We’ve lived in the Marches area for almost 20 years and Ludlow in Shropshire is only 25 miles away. Yet Peter, your research coordinator, only recently discovered that Castle Lodge, a medieval part timber-framed building in the heart of Ludlow, had been occupied in the early 19th century by Dr. Charles Badham (1778–1845), later to become Professor of Physics at Glasgow University. His son Charles, who eventually became Professor of Classics at Sydney University, was born at Ludlow on 18 July 1813.1

Castle Lodge: the visit

We’d been to Ludlow on numerous occasions over the years and had admired Castle Lodge without knowing that an illustrious Badham had lived there. It stands in a prominent corner position on Castle Square, quite close to Ludlow Castle. In the summer of 2015 we decided to visit to the house. It is, in theory, open to the public but it was almost impossible to find out about the visiting hours – nothing on the internet and even the local Tourist Information Centre didn’t seem to know! However, some on-the-spot detective work carried out by a friend who lives in Ludlow revealed that it was in fact open daily.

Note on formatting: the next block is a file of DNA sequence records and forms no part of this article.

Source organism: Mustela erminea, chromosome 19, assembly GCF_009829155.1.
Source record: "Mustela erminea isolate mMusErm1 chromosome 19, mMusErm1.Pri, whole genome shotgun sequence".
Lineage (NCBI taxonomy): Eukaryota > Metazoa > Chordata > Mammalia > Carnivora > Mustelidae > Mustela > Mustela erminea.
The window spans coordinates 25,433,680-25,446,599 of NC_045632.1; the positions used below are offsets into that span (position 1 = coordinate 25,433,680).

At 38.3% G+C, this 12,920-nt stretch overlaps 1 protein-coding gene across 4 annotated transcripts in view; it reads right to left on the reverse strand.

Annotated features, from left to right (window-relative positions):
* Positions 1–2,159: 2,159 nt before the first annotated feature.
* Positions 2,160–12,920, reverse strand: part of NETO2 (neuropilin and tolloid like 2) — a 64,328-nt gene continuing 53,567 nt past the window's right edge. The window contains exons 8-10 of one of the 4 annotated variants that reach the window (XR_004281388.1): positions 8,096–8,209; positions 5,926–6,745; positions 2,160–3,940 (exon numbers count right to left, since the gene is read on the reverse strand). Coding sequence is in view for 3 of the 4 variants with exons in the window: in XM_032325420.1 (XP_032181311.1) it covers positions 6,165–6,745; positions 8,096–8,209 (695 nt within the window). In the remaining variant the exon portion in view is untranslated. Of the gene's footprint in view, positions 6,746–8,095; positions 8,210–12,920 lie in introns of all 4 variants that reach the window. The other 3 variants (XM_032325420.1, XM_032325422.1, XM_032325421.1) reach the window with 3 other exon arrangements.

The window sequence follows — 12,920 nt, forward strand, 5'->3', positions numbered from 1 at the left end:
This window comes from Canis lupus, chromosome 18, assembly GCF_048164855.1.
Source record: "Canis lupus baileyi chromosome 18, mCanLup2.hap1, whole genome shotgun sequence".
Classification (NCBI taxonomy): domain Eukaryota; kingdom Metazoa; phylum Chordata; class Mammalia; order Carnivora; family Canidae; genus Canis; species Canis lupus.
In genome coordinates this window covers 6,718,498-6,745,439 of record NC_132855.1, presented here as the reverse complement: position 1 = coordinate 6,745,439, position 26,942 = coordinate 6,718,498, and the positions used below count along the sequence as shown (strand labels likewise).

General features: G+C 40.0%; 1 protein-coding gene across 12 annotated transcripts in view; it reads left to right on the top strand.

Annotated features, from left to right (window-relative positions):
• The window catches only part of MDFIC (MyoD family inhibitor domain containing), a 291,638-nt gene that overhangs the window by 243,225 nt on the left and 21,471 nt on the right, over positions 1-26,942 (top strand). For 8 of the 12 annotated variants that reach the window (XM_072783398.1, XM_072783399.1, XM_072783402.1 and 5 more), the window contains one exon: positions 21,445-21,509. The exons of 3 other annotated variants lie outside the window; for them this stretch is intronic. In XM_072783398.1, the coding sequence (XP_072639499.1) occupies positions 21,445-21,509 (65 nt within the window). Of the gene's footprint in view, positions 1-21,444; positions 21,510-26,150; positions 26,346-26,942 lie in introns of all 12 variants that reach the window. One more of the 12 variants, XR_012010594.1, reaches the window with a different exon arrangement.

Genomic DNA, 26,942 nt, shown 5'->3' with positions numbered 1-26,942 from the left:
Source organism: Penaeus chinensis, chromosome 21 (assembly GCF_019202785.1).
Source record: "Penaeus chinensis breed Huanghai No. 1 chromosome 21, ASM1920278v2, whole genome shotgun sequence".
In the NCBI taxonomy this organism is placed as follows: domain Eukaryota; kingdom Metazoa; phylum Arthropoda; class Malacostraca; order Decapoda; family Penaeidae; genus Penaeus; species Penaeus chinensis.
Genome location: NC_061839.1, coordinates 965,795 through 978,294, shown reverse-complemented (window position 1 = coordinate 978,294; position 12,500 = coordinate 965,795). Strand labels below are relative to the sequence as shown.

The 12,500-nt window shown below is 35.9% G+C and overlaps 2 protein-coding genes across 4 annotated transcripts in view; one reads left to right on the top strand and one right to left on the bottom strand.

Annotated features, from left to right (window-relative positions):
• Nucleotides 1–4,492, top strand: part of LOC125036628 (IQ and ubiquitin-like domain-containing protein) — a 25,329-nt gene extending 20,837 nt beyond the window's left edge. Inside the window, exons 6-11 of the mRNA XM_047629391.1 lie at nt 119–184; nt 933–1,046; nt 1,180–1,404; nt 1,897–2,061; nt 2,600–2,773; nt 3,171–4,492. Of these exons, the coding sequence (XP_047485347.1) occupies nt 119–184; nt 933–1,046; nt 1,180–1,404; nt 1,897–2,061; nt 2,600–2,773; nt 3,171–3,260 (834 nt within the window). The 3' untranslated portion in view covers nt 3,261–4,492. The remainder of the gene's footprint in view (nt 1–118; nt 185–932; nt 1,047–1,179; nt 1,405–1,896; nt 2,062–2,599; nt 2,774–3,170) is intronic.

East Front Castle Lodge

We arrived at the house on our chosen day, read the note on the front door requesting visitors to knock, but weren’t completely surprised that it turned out to be quite hard to get over the threshold! Although we could hear signs of human activity within, it was impossible to get anyone to respond to our knocks. We went away somewhat dispirited, but after a reviving cup of coffee decided to give it another go, this time bashing more loudly and persistently. Eventually the door was opened by what turned out to be the current owner who apparently bought the property in 1992. He told us that he had done much to restore and enhance the character of the house but is struggling financially to maintain it. Having paid the entrance fee we were allowed to wander around at our leisure and to take photos too; and goodness, what a magnificent gem of a building it is with its detailed plasterwork, stained glass and oak panelling.